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Toronto Mayor John Tory is against any new taxes.

Kevin Van Paassen/The Globe and Mail

In a bid to address Toronto's perpetual budget struggles, city staff are exploring the idea of new taxes on parking, alcohol, cigarettes and entertainment.

The city's chief financial officer, Rob Rossini, told the budget committee on Thursday that staff are looking at a number of potential revenue tools – including new taxes – possible under the City of Toronto Act, to avoid the last-minute scramble the city faces each year to balance the budget. And even though Mayor John Tory dismissed the idea outright, Mr. Rossini said that staff are exploring the idea at their own initiative, so that councillors are aware of all their options.

"It doesn't mean that you're going to see a report tomorrow morning recommending X, Y or Z. It's something that's more for longer, medium-term planning," Mr. Rossini said. The city last looked at the idea of implementing the so-called "sin taxes" back in 2007.

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"It's just a prudent thing to do – to look at all our options. It doesn't mean anything's going to happen."

As a cash-strapped province continues to download services onto the city, and with only the property tax and user fees to cover costs, the City of Toronto has continually struggled to find a way to balance the budget. For 2015, the city will have to find $333-million in order to make up for spending pressures, staff said on Thursday.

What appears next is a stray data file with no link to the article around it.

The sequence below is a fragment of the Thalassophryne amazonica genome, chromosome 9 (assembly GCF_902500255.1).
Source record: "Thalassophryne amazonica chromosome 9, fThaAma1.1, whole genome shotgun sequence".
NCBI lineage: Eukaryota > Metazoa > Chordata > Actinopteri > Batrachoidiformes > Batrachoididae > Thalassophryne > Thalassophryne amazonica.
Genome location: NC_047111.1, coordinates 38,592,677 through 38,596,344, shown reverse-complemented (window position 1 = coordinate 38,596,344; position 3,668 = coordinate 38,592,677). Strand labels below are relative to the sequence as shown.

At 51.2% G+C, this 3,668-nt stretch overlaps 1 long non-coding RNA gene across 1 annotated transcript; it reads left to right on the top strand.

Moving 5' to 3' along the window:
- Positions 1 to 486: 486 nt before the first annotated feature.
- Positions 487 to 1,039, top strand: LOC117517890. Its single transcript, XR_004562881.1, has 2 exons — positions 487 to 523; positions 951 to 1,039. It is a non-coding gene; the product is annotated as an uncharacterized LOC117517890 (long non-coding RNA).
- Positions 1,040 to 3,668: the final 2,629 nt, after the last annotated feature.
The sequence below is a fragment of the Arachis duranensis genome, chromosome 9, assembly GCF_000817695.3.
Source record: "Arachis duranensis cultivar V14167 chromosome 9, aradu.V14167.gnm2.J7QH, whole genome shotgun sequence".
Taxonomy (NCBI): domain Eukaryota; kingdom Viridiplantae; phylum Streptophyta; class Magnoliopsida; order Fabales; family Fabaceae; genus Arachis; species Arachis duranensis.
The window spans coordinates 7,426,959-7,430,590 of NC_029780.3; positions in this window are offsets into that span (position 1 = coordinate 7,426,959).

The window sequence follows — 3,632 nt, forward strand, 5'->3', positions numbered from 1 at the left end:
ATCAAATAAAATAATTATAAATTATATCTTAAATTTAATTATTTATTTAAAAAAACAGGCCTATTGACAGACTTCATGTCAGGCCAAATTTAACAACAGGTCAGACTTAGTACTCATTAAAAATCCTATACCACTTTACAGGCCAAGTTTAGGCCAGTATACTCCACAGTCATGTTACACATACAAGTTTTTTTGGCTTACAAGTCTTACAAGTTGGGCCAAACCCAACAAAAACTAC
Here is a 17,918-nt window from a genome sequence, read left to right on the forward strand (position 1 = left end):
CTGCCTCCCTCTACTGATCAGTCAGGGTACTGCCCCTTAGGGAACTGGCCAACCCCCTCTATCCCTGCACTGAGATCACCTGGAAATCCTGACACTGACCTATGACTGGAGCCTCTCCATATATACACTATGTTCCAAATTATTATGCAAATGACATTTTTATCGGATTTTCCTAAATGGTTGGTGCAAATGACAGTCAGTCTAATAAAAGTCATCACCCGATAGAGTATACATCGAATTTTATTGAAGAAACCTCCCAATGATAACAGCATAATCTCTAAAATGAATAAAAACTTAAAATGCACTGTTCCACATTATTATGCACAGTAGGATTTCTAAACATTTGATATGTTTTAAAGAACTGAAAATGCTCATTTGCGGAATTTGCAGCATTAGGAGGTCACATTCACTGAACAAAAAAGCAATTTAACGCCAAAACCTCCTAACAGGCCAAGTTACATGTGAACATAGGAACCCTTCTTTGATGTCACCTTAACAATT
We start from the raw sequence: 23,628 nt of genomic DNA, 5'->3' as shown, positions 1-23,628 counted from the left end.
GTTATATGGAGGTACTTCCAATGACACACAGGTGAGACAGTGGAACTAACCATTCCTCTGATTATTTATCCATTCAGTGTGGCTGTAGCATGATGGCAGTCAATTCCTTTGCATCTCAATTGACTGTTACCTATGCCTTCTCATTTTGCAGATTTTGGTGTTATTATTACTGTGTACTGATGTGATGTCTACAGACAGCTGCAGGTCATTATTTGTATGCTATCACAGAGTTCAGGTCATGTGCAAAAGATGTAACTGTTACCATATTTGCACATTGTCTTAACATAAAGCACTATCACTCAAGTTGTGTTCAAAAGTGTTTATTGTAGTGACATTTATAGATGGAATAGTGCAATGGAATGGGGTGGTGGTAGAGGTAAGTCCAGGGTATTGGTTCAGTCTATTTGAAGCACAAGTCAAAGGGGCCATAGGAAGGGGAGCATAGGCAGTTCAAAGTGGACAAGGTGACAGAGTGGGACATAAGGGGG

But even if staff do end up recommending any of these new taxes when they come back with their report next year, it will still have to be approved by council.

The mayor, meanwhile, responded immediately by saying he was against the idea.

"The mayor was clear during the election campaign we will keep taxes at or below the rate of inflation. Period. Full stop," said a statement from Tory spokeswoman Amanda Galbraith.

"The mayor is committed to keeping Toronto affordable. No, the mayor is not considering the use of any such taxes and fees."

Budget chief Gary Crawford also said he would not be in favour of the idea, but he added that staff are just doing their job in providing council with options for balancing the budget.

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"No, of course not," he said when asked whether he would support new taxes.

However, he said that "I want to ensure that staff bring a fiscally responsible budget to [council]."

He said he has not had any specific discussions with city staff on revenue tools, but that "they're going to be bringing that forward as part of a longer discussion."

Councillor Shelley Carroll, a former budget chief under mayor David Miller, said the city needs to look at new revenue tools. But she, too, said she would not be in support of creating specific taxes on cigarettes or alcohol.

"The difficulty with any point-of-sale tax … is because smoking, alcohol, certain forms of entertainments – it's a very expensive proposition to implement that tax," Ms. Carroll said.

She said it would cost about $12-million to implement such a tax, and likely only collect about the same amount.

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The last time city staff explored the idea, in 2007, the report found that a 1-per-cent tax on alcoholic beverages could bring in about $15-million each year. A 1-per-cent tobacco tax would bring in $6-million. And a 1-per-cent entertainment tax – a tax on tickets for movies, sports events or other live events – could bring in about $3-million.

"It'd be about a wash," she said.

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